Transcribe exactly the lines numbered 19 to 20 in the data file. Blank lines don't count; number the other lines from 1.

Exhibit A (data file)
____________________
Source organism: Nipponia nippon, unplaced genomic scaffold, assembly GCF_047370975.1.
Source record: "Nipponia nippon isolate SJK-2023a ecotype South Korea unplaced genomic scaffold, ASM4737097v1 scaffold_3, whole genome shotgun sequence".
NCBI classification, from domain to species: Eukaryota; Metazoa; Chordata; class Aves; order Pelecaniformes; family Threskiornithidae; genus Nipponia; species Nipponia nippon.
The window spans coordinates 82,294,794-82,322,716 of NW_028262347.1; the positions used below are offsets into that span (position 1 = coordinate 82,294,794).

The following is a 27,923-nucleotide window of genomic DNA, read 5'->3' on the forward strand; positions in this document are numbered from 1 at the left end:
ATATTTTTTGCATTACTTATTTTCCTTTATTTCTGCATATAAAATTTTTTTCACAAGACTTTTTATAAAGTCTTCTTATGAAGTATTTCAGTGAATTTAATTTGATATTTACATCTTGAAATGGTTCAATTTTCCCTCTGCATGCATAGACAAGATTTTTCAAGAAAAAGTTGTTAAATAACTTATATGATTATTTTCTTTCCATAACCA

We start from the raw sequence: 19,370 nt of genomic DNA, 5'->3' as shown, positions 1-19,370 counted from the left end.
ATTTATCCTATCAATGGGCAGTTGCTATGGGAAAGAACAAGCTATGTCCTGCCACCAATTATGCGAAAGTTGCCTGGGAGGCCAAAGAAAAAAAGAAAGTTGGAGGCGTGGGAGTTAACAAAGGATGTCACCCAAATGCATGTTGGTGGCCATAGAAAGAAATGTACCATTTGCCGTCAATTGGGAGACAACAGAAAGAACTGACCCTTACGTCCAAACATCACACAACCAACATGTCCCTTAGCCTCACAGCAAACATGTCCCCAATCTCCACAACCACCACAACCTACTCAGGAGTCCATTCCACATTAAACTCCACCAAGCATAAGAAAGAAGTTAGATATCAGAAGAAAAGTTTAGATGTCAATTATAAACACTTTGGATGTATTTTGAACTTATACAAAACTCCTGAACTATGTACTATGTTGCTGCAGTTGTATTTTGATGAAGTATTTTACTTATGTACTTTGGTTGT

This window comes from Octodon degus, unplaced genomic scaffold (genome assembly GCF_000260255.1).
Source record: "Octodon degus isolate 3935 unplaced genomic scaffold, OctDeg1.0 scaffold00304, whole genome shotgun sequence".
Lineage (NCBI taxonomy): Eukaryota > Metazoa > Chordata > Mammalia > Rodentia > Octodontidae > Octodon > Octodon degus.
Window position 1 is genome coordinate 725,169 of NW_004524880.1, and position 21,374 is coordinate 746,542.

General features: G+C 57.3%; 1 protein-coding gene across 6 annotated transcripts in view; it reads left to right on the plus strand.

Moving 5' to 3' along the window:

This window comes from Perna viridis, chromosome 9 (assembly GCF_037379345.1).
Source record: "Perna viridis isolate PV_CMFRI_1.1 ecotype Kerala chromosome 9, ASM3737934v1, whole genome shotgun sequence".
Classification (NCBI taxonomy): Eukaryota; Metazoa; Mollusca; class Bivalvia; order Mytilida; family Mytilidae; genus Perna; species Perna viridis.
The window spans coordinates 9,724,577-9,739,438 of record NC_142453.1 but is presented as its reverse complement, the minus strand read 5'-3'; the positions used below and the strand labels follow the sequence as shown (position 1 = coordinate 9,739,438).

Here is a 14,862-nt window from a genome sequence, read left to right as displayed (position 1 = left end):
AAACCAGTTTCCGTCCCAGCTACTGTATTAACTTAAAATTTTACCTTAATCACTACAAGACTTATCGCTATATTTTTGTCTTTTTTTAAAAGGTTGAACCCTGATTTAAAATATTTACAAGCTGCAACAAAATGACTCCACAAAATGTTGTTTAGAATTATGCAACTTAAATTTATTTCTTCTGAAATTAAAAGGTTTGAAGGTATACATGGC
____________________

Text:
Here is a 14,862-nt window from a genome sequence, read left to right as displayed (position 1 = left end):
AAACCAGTTTCCGTCCCAGCTACTGTATTAACTTAAAATTTTACCTTAATCACTACAAGACTTATCGCTATATTTTTGTCTTTTTTTAAAAGGTTGAACCCTGATTTAAAATATTTACAAGCTGCAACAAAATGACTCCACAAAATGTTGTTTAGAATTATGCAACTTAAATTTATTTCTTCTGAAATTAAAAGGTTTGAAGGTATACATGGC